Thanks to ongoing demand for casual clothes and its own brand strength, Levi’s Q2 net revenue rose 15% year over year to $1.5 billion. Wholesale rose 15%, DTC rose 16% and e-commerce rose about 3%, the latter driving about 20% of net revenue in the period, according to a filing with the Securities and Exchange Commission Thursday.
Company-owned stores dominated DTC sales (driving about 30% of net revenue compared to 7% from DTC e-commerce), as more shoppers headed to physical locations. Still, the company sees “tremendous potential in e-commerce” and has created a new Chief Digital Officer role, CEO Chip Bergh told analysts, per a Seeking Alpha earnings call transcript.
Gross margin contracted to 58.1% from 58.8% a year ago, with adjusted EBIT, (excluding Russia-Ukraine, COVID and acquisition-related charges), up 27% to $145 million. Operating income fell 29% to $76 million, driving net income down 23% to $50 million.
Levi’s probably can’t help doing well right now, given the demand for its clothes and the popularity of its brand.
Denim sales in the U.S., up 19% in the last 12 months ending in May, are outpacing the wider apparel market, Bergh told analysts. It also helps that the casualization trend, probably thanks to the pandemic, has spread even to places like Europe, he said.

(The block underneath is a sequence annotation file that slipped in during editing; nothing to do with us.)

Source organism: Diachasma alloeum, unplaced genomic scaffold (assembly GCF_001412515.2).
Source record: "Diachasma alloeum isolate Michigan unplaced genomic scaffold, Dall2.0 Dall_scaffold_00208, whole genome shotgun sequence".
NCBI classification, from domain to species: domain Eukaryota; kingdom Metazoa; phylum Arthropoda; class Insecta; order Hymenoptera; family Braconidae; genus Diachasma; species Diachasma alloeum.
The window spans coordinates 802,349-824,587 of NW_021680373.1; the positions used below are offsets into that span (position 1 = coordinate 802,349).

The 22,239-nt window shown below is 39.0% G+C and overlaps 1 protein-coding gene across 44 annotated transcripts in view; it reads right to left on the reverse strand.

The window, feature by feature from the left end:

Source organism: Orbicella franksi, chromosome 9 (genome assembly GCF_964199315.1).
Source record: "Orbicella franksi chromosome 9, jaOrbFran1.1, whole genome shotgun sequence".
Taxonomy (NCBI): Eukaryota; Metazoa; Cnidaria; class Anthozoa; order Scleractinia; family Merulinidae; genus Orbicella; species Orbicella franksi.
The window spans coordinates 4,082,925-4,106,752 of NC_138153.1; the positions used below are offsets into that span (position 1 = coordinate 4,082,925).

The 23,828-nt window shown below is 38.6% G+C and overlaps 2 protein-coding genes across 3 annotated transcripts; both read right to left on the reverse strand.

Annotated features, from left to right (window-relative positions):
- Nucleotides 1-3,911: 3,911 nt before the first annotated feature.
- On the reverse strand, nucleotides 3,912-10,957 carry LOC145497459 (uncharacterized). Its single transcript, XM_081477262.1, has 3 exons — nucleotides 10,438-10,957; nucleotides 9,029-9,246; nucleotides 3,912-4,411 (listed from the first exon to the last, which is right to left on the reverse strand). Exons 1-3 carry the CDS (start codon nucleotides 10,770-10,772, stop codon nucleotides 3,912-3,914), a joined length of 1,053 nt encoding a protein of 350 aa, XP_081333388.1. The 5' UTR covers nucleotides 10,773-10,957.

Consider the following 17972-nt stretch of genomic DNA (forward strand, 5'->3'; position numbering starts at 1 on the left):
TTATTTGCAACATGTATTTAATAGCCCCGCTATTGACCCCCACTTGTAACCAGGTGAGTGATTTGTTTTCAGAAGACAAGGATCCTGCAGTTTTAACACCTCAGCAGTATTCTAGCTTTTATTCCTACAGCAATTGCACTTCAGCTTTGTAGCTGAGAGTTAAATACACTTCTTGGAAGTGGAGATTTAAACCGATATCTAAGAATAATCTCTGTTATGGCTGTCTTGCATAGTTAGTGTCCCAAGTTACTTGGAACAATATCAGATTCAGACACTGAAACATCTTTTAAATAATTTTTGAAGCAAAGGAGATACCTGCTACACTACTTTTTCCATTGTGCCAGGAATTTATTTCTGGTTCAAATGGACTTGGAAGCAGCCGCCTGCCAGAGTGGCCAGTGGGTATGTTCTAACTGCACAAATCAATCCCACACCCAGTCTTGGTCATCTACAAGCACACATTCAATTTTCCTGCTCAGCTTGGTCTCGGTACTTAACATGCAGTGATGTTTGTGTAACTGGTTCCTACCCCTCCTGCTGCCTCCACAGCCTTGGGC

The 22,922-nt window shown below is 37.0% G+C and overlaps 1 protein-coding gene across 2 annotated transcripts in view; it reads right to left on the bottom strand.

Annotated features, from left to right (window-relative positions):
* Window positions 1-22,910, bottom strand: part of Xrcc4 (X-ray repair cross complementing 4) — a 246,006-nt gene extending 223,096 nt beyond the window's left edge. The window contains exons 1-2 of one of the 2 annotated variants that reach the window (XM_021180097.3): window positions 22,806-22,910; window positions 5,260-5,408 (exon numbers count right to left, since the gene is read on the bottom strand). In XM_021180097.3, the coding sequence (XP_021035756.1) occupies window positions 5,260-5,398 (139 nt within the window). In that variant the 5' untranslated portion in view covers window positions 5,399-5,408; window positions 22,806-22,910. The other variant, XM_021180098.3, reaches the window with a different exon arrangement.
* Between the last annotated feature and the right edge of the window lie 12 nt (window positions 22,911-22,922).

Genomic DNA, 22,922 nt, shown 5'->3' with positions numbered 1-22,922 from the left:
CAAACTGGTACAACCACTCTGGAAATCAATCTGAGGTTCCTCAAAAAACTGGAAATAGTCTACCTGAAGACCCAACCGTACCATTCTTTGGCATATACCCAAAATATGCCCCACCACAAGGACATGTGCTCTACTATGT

“The CEO is probably just happy that people are coming into work and wearing a pair of jeans is perfectly acceptable today,” he said. “And that’s very different than a pre-pandemic world.”
In the Americas, net revenues grew 17%, driven by growth across wholesale (up 19%) and DTC (up 13%). In Europe net revenues rose 3%, and in Asia, net revenues rose 16%.
The company’s other brands, Dockers and Beyond Yoga, both saw growth across channels, the company also said. Dockers rose 23%, and Beyond Yoga reached net revenue of about $23 million. Levi’s value denim brands fared less well, with sales down mid-single digits, an indication of growing pressure on lower-income households facing higher grocery and gas prices, Bergh said.
All told, however, Levi’s is providing one of the brighter spots in retail right now, according to Wells Fargo analysts led by Ike Boruchow, who said they remain “cautiously optimistic” about the brand.
“The fundamental story at LEVI continues to play out — brand strength, ongoing bottoms cycle, [price] initiatives working, casualization of work — which keeps us bullish on the story,” Boruchow said. “That said, headwinds growing overseas and uncertainty around the direction of the low-end US consumer is likely going to keep material multiple expansion on pause in the near term.”